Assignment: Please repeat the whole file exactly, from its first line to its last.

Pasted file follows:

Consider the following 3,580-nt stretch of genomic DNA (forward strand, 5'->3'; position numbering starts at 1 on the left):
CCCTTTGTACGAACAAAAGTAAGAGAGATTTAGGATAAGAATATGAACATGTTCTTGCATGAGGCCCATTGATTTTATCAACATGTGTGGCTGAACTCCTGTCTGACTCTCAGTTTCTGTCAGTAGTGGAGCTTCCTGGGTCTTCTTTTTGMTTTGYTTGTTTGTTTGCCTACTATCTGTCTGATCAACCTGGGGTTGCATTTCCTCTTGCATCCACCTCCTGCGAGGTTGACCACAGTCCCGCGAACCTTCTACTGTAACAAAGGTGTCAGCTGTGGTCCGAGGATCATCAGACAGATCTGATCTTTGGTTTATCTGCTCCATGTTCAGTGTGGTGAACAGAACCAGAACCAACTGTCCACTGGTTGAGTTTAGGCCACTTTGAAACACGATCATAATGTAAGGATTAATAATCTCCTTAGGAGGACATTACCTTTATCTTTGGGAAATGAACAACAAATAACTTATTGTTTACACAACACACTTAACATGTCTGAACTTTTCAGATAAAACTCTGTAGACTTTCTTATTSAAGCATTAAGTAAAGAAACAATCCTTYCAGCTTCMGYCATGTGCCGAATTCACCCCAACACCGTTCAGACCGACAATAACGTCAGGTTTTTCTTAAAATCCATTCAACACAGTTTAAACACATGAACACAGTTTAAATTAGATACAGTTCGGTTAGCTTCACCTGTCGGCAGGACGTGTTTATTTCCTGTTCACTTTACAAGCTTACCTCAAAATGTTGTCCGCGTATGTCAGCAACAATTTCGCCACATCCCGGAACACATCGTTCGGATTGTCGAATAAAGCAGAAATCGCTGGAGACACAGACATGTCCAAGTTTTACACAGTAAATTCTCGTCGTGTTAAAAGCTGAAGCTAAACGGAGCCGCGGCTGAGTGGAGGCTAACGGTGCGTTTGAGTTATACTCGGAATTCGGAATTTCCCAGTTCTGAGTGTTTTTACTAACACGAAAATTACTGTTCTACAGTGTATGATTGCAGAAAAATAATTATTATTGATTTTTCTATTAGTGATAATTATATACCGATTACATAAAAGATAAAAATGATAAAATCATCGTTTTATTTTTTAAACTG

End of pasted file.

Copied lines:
Consider the following 3,580-nt stretch of genomic DNA (forward strand, 5'->3'; position numbering starts at 1 on the left):
CCCTTTGTACGAACAAAAGTAAGAGAGATTTAGGATAAGAATATGAACATGTTCTTGCATGAGGCCCATTGATTTTATCAACATGTGTGGCTGAACTCCTGTCTGACTCTCAGTTTCTGTCAGTAGTGGAGCTTCCTGGGTCTTCTTTTTGMTTTGYTTGTTTGTTTGCCTACTATCTGTCTGATCAACCTGGGGTTGCATTTCCTCTTGCATCCACCTCCTGCGAGGTTGACCACAGTCCCGCGAACCTTCTACTGTAACAAAGGTGTCAGCTGTGGTCCGAGGATCATCAGACAGATCTGATCTTTGGTTTATCTGCTCCATGTTCAGTGTGGTGAACAGAACCAGAACCAACTGTCCACTGGTTGAGTTTAGGCCACTTTGAAACACGATCATAATGTAAGGATTAATAATCTCCTTAGGAGGACATTACCTTTATCTTTGGGAAATGAACAACAAATAACTTATTGTTTACACAACACACTTAACATGTCTGAACTTTTCAGATAAAACTCTGTAGACTTTCTTATTSAAGCATTAAGTAAAGAAACAATCCTTYCAGCTTCMGYCATGTGCCGAATTCACCCCAACACCGTTCAGACCGACAATAACGTCAGGTTTTTCTTAAAATCCATTCAACACAGTTTAAACACATGAACACAGTTTAAATTAGATACAGTTCGGTTAGCTTCACCTGTCGGCAGGACGTGTTTATTTCCTGTTCACTTTACAAGCTTACCTCAAAATGTTGTCCGCGTATGTCAGCAACAATTTCGCCACATCCCGGAACACATCGTTCGGATTGTCGAATAAAGCAGAAATCGCTGGAGACACAGACATGTCCAAGTTTTACACAGTAAATTCTCGTCGTGTTAAAAGCTGAAGCTAAACGGAGCCGCGGCTGAGTGGAGGCTAACGGTGCGTTTGAGTTATACTCGGAATTCGGAATTTCCCAGTTCTGAGTGTTTTTACTAACACGAAAATTACTGTTCTACAGTGTATGATTGCAGAAAAATAATTATTATTGATTTTTCTATTAGTGATAATTATATACCGATTACATAAAAGATAAAAATGATAAAATCATCGTTTTATTTTTTAAACTG